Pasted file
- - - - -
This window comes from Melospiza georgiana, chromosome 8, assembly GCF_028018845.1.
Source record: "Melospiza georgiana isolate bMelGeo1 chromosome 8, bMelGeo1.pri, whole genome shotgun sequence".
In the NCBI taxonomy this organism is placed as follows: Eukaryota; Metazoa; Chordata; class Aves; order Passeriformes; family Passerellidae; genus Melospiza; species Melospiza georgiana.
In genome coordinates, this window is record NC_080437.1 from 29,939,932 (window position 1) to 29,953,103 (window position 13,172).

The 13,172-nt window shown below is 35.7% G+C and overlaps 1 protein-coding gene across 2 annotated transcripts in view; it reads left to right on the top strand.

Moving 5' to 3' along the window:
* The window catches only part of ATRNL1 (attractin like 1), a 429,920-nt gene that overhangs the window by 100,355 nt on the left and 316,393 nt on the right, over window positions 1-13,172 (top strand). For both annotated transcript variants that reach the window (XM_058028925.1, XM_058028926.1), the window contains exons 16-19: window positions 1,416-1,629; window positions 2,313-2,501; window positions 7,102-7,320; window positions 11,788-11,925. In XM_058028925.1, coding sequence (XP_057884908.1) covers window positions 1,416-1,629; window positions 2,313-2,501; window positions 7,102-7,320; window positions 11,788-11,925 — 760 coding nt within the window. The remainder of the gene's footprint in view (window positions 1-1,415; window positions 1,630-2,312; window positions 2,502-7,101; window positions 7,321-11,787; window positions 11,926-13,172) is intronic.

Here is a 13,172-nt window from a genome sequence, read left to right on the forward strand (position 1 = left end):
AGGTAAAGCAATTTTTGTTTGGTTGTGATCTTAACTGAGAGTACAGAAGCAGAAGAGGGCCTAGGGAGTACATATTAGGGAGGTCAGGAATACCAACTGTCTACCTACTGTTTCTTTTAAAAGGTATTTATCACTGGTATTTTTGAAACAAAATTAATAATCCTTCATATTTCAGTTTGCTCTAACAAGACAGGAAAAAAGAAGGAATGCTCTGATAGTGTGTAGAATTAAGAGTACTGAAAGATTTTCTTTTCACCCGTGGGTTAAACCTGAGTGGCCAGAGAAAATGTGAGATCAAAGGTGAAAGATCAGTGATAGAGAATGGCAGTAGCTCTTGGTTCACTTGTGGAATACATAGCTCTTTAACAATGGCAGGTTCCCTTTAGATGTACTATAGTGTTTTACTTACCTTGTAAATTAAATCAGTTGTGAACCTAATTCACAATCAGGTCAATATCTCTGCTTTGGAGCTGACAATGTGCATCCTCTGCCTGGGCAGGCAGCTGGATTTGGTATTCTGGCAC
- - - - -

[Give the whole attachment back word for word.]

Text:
This window comes from Melospiza georgiana, chromosome 8, assembly GCF_028018845.1.
Source record: "Melospiza georgiana isolate bMelGeo1 chromosome 8, bMelGeo1.pri, whole genome shotgun sequence".
In the NCBI taxonomy this organism is placed as follows: Eukaryota; Metazoa; Chordata; class Aves; order Passeriformes; family Passerellidae; genus Melospiza; species Melospiza georgiana.
In genome coordinates, this window is record NC_080437.1 from 29,939,932 (window position 1) to 29,953,103 (window position 13,172).

The 13,172-nt window shown below is 35.7% G+C and overlaps 1 protein-coding gene across 2 annotated transcripts in view; it reads left to right on the top strand.

Moving 5' to 3' along the window:
* The window catches only part of ATRNL1 (attractin like 1), a 429,920-nt gene that overhangs the window by 100,355 nt on the left and 316,393 nt on the right, over window positions 1-13,172 (top strand). For both annotated transcript variants that reach the window (XM_058028925.1, XM_058028926.1), the window contains exons 16-19: window positions 1,416-1,629; window positions 2,313-2,501; window positions 7,102-7,320; window positions 11,788-11,925. In XM_058028925.1, coding sequence (XP_057884908.1) covers window positions 1,416-1,629; window positions 2,313-2,501; window positions 7,102-7,320; window positions 11,788-11,925 — 760 coding nt within the window. The remainder of the gene's footprint in view (window positions 1-1,415; window positions 1,630-2,312; window positions 2,502-7,101; window positions 7,321-11,787; window positions 11,926-13,172) is intronic.

Here is a 13,172-nt window from a genome sequence, read left to right on the forward strand (position 1 = left end):
AGGTAAAGCAATTTTTGTTTGGTTGTGATCTTAACTGAGAGTACAGAAGCAGAAGAGGGCCTAGGGAGTACATATTAGGGAGGTCAGGAATACCAACTGTCTACCTACTGTTTCTTTTAAAAGGTATTTATCACTGGTATTTTTGAAACAAAATTAATAATCCTTCATATTTCAGTTTGCTCTAACAAGACAGGAAAAAAGAAGGAATGCTCTGATAGTGTGTAGAATTAAGAGTACTGAAAGATTTTCTTTTCACCCGTGGGTTAAACCTGAGTGGCCAGAGAAAATGTGAGATCAAAGGTGAAAGATCAGTGATAGAGAATGGCAGTAGCTCTTGGTTCACTTGTGGAATACATAGCTCTTTAACAATGGCAGGTTCCCTTTAGATGTACTATAGTGTTTTACTTACCTTGTAAATTAAATCAGTTGTGAACCTAATTCACAATCAGGTCAATATCTCTGCTTTGGAGCTGACAATGTGCATCCTCTGCCTGGGCAGGCAGCTGGATTTGGTATTCTGGCAC